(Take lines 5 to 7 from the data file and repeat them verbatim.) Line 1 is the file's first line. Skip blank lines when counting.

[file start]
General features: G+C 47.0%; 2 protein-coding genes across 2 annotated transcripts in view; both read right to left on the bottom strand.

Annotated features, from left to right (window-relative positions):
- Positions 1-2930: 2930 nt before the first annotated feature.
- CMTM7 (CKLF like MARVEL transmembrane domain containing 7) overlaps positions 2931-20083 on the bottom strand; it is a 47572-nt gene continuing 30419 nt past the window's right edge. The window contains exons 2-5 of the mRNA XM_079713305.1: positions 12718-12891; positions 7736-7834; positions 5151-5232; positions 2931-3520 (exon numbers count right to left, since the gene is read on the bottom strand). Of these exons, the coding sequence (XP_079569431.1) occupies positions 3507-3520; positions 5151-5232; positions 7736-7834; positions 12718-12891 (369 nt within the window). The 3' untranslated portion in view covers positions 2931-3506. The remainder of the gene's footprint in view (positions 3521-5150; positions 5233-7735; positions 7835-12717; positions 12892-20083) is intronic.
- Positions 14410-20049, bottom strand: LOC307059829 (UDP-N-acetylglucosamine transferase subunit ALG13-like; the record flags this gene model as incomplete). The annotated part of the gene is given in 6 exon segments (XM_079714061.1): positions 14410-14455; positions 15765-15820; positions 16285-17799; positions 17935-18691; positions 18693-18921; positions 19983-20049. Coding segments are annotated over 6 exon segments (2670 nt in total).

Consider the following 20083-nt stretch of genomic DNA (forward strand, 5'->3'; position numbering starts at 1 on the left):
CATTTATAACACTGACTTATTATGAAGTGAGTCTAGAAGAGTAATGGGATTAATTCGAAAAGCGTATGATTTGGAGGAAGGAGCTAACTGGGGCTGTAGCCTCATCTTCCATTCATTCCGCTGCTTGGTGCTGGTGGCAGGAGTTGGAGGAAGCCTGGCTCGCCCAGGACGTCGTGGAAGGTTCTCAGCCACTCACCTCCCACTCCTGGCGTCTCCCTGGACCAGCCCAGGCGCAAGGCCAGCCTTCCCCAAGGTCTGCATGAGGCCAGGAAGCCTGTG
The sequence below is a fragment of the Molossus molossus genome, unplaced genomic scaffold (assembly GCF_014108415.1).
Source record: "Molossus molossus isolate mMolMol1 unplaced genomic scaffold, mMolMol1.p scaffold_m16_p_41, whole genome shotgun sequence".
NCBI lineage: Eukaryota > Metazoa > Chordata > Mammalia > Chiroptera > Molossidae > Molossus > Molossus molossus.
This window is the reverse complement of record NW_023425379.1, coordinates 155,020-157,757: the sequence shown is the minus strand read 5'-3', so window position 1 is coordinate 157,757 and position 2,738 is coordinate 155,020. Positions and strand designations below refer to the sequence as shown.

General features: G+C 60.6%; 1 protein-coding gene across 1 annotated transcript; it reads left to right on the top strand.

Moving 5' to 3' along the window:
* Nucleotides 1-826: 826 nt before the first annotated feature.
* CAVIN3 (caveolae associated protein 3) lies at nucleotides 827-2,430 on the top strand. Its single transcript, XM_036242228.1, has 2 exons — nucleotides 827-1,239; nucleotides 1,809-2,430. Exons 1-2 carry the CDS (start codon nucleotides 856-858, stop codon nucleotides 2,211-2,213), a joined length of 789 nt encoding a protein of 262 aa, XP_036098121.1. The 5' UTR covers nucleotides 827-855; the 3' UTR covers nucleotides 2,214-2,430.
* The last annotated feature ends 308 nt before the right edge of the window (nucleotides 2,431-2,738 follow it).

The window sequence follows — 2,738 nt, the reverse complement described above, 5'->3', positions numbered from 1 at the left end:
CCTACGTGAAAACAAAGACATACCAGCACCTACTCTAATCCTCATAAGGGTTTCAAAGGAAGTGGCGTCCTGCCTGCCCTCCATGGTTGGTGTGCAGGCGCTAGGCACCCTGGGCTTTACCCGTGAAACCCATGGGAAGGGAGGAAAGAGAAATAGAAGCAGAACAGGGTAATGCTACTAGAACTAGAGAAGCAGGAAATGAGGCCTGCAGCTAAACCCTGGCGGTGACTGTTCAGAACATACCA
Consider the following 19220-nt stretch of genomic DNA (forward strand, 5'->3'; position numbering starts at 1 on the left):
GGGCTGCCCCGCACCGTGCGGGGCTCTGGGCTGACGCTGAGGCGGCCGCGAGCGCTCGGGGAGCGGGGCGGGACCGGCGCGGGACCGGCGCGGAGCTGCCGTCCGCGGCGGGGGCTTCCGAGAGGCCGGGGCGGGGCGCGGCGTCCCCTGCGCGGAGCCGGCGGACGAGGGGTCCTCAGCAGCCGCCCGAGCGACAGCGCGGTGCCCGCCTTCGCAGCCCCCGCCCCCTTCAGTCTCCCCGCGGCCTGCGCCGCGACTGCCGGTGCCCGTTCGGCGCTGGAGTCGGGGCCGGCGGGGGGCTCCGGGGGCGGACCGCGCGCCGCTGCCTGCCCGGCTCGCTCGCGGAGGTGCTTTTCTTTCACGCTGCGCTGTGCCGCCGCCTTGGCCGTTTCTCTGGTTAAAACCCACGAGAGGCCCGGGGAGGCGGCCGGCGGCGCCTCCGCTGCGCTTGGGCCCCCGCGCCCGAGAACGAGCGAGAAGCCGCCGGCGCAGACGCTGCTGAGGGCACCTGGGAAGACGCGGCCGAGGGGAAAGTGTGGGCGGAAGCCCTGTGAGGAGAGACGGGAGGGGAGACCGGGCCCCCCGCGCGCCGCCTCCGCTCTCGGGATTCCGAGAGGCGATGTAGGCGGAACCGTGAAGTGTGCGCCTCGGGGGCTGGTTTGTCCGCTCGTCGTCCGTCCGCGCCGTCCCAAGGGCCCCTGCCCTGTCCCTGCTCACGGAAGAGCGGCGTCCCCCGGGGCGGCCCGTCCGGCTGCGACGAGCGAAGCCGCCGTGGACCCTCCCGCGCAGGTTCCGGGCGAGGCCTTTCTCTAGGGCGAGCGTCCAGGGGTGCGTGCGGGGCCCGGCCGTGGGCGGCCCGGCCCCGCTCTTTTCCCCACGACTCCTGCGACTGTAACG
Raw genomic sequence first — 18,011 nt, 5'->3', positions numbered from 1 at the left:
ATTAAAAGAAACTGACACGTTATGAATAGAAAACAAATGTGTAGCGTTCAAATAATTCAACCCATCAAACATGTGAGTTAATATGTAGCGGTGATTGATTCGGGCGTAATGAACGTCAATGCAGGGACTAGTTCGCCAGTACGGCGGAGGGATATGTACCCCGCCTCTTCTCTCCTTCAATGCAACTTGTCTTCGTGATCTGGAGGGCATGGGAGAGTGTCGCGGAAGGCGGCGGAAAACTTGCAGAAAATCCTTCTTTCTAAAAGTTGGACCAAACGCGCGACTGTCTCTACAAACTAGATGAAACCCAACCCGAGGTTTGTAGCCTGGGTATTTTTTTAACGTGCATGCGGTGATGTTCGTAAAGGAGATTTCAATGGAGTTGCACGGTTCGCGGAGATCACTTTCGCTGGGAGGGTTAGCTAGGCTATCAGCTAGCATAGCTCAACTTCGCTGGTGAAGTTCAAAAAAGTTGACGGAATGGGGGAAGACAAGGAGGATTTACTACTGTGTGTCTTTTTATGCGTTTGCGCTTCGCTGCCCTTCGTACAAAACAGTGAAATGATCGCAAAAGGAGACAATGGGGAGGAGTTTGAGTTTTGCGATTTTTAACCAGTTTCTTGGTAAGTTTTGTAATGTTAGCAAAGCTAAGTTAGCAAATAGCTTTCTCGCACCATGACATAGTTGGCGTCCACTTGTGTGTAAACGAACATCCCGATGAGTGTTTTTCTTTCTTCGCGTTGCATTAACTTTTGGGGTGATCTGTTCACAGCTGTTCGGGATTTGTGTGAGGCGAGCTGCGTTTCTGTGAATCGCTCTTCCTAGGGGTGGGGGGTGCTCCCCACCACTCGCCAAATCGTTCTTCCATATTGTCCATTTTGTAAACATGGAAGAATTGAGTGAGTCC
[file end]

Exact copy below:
- Positions 14410-20049, bottom strand: LOC307059829 (UDP-N-acetylglucosamine transferase subunit ALG13-like; the record flags this gene model as incomplete). The annotated part of the gene is given in 6 exon segments (XM_079714061.1): positions 14410-14455; positions 15765-15820; positions 16285-17799; positions 17935-18691; positions 18693-18921; positions 19983-20049. Coding segments are annotated over 6 exon segments (2670 nt in total).

Consider the following 20083-nt stretch of genomic DNA (forward strand, 5'->3'; position numbering starts at 1 on the left):
CATTTATAACACTGACTTATTATGAAGTGAGTCTAGAAGAGTAATGGGATTAATTCGAAAAGCGTATGATTTGGAGGAAGGAGCTAACTGGGGCTGTAGCCTCATCTTCCATTCATTCCGCTGCTTGGTGCTGGTGGCAGGAGTTGGAGGAAGCCTGGCTCGCCCAGGACGTCGTGGAAGGTTCTCAGCCACTCACCTCCCACTCCTGGCGTCTCCCTGGACCAGCCCAGGCGCAAGGCCAGCCTTCCCCAAGGTCTGCATGAGGCCAGGAAGCCTGTG